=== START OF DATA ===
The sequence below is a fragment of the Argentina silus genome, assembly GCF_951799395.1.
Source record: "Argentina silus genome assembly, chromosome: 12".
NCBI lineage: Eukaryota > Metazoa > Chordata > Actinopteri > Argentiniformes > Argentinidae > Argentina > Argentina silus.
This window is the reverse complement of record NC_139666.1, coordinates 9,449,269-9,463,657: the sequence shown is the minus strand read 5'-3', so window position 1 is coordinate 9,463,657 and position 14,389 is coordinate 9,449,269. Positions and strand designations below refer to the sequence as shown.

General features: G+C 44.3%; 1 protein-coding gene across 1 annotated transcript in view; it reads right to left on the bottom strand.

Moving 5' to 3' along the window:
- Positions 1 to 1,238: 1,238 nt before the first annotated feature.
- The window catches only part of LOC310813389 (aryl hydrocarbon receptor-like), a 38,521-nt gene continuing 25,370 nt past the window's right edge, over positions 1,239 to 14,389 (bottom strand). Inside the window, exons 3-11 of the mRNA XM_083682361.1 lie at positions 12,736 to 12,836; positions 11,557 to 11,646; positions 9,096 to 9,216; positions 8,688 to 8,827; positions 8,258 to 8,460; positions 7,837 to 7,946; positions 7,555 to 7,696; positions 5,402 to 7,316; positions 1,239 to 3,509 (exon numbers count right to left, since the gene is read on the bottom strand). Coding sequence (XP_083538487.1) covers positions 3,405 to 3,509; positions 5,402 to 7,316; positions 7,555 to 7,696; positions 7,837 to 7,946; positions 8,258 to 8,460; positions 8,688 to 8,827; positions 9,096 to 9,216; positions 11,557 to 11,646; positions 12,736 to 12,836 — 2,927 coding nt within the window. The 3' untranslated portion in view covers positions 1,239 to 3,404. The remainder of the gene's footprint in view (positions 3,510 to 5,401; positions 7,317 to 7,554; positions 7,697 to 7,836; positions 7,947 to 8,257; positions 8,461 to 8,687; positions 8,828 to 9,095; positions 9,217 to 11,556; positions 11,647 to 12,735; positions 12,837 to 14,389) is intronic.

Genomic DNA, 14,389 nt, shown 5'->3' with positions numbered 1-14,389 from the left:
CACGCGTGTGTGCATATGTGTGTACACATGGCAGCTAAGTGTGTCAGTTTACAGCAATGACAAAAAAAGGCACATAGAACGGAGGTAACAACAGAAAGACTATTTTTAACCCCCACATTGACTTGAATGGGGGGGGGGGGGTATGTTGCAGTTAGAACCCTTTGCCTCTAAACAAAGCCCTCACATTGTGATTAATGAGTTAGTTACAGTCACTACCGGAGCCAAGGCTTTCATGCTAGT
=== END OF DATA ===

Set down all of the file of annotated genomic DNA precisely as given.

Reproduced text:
The sequence below is a fragment of the Argentina silus genome, assembly GCF_951799395.1.
Source record: "Argentina silus genome assembly, chromosome: 12".
NCBI lineage: Eukaryota > Metazoa > Chordata > Actinopteri > Argentiniformes > Argentinidae > Argentina > Argentina silus.
This window is the reverse complement of record NC_139666.1, coordinates 9,449,269-9,463,657: the sequence shown is the minus strand read 5'-3', so window position 1 is coordinate 9,463,657 and position 14,389 is coordinate 9,449,269. Positions and strand designations below refer to the sequence as shown.

General features: G+C 44.3%; 1 protein-coding gene across 1 annotated transcript in view; it reads right to left on the bottom strand.

Moving 5' to 3' along the window:
- Positions 1 to 1,238: 1,238 nt before the first annotated feature.
- The window catches only part of LOC310813389 (aryl hydrocarbon receptor-like), a 38,521-nt gene continuing 25,370 nt past the window's right edge, over positions 1,239 to 14,389 (bottom strand). Inside the window, exons 3-11 of the mRNA XM_083682361.1 lie at positions 12,736 to 12,836; positions 11,557 to 11,646; positions 9,096 to 9,216; positions 8,688 to 8,827; positions 8,258 to 8,460; positions 7,837 to 7,946; positions 7,555 to 7,696; positions 5,402 to 7,316; positions 1,239 to 3,509 (exon numbers count right to left, since the gene is read on the bottom strand). Coding sequence (XP_083538487.1) covers positions 3,405 to 3,509; positions 5,402 to 7,316; positions 7,555 to 7,696; positions 7,837 to 7,946; positions 8,258 to 8,460; positions 8,688 to 8,827; positions 9,096 to 9,216; positions 11,557 to 11,646; positions 12,736 to 12,836 — 2,927 coding nt within the window. The 3' untranslated portion in view covers positions 1,239 to 3,404. The remainder of the gene's footprint in view (positions 3,510 to 5,401; positions 7,317 to 7,554; positions 7,697 to 7,836; positions 7,947 to 8,257; positions 8,461 to 8,687; positions 8,828 to 9,095; positions 9,217 to 11,556; positions 11,647 to 12,735; positions 12,837 to 14,389) is intronic.

Genomic DNA, 14,389 nt, shown 5'->3' with positions numbered 1-14,389 from the left:
CACGCGTGTGTGCATATGTGTGTACACATGGCAGCTAAGTGTGTCAGTTTACAGCAATGACAAAAAAAGGCACATAGAACGGAGGTAACAACAGAAAGACTATTTTTAACCCCCACATTGACTTGAATGGGGGGGGGGGGGTATGTTGCAGTTAGAACCCTTTGCCTCTAAACAAAGCCCTCACATTGTGATTAATGAGTTAGTTACAGTCACTACCGGAGCCAAGGCTTTCATGCTAGT